UX Design Audit, A Key to Improve User Experience of your Website


Creating a design for a website is much like preparing to study for an exam. It’s a process that takes time. You’ll rarely score well if you’ve studied overnight. The same goes for website design as well. Most website designers think that they will hit the ground running by sketching and drafting wireframes. But that’s not how website design works. It’s a gradual process. Preparing for an exam involves a step-by-step process of taking notes, highlighting important sections, making pointers, learning and then revising. Creating a website design works in a similar fashion!

An important step in the web designing process that most designers tend to skip is the UX Design Audit. But what exactly is a UX design audit? To put it simply, it is surveying the competition. It involves seeing what others are doing, how they are doing it and why they are doing it in a certain way! If done correctly, it helps to pinpoint the not-so-perfect areas of website design. A well-conducted UX Design Audit also reveals which parts of a site or app are causing headaches for users and stymieing conversions. In short, it helps improve website user experience.

If you run an e-commerce website, users typically find you in search engines and then interact with your homepage. Some might even buy something and head to the checkout process. But then at some point, they do not make the purchase. Why does this happen? A UX design audit helps you understand how to boost conversions by making it easier for users to achieve their goals on your website.

Now that we’ve understood why a UX design audit holds such importance, let us find out how it can be done!

Pinpoint what needs to be audited

UX Audit Pinpoints

Do you want to audit a small component of your websites like search bars, buttons or checkboxes? Or do you want to audit something more complex like an account creation flow? Whatever it is that needs auditing, you need to pinpoint it before you begin your audit, so you don’t lose track midway.

Make a list of who you’ll be auditing

List of UX Audit Points

Are you conducting the UX design audit strictly for enterprise or is it going to be consumer-facing? Start by looking at a mix of the best apps and websites to help understand the best practices. It will do you good to pay attention to industry trends as well. Try to get as big a sample size as possible. However, depending on the component you’re auditing, that might not always be possible. Spend some time looking at other players in your space as well.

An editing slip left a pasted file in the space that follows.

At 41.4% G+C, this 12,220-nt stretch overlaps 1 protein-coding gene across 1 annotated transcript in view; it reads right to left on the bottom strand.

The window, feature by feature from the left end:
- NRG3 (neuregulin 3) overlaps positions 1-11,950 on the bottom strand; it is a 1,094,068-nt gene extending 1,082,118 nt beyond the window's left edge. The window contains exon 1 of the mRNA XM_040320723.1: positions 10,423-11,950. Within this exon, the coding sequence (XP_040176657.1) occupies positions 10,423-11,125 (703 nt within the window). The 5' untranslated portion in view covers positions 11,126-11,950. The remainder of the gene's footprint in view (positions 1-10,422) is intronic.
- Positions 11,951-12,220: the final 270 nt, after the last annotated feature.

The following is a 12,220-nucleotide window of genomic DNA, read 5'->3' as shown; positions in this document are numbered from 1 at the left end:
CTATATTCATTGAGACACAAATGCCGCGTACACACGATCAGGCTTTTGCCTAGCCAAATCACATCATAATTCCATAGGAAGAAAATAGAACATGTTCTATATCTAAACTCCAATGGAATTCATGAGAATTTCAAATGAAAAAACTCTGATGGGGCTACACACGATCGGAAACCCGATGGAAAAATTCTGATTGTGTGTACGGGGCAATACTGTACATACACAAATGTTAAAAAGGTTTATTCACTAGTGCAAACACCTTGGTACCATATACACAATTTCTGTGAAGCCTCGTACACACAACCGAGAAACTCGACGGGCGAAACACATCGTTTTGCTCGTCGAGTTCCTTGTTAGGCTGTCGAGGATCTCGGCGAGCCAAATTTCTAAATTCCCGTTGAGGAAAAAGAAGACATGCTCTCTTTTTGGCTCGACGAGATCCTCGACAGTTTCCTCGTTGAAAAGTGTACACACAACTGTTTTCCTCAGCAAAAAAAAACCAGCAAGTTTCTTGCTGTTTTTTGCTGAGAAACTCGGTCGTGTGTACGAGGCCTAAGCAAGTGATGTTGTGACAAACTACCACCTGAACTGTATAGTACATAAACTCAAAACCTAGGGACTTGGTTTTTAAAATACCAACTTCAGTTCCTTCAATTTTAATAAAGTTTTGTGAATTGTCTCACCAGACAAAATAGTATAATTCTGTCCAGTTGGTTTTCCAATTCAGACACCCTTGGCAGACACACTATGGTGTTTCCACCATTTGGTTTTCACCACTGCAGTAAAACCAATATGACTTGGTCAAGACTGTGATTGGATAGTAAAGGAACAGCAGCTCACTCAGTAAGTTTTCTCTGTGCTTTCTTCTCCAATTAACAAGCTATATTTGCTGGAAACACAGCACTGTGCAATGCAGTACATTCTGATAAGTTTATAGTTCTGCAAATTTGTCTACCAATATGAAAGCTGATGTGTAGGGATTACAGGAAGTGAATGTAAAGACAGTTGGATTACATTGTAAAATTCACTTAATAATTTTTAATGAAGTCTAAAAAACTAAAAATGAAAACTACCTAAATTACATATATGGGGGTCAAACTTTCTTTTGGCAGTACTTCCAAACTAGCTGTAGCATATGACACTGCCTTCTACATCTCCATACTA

Recognize trends in analytics

Recognize Trends in Analytics

Looking at the website and mobile analytics will give you the necessary quantitative data you need to conduct a fool-proof User Experience Audit. If you’re not already familiar with how Google Analytics works, it will do you good to get acquainted with it. If you know how to read traffic sources, traffic flows, and trends, your audit will be more successful. Paying attention to the more advanced functions of the analytics tool will reveal user flows within the website, conversion (and abandonment) hotspots and what users are doing before and after they visit your site. Tools such as CrazyEgg and Kissmetrics have features such as heat maps and churn rates. Whatever tool you use to conduct your UX design audit, make sure you go far back enough in the analytics to recognize trends, as per standardized UX Design Trends.

Conduct interviews and surveys

Conduct Interviews and Surveys

If you want your UX design audit to yield tangible results, you have got to go out there and begin a dialogue with real people. You can start by interviewing internal product stakeholders. This can include product owners and developers. In addition to questioning them for insights on the product’s plan, you can also ask them straight up as to what outcome they are hoping for from the audit. Doing this will generate faith and goodwill in the audit process. Most marketing and sales departments conduct user surveys to improve user experience. If so, there is likely to be a wealth of feedback and comments within these surveys that you can use in your UX design audit.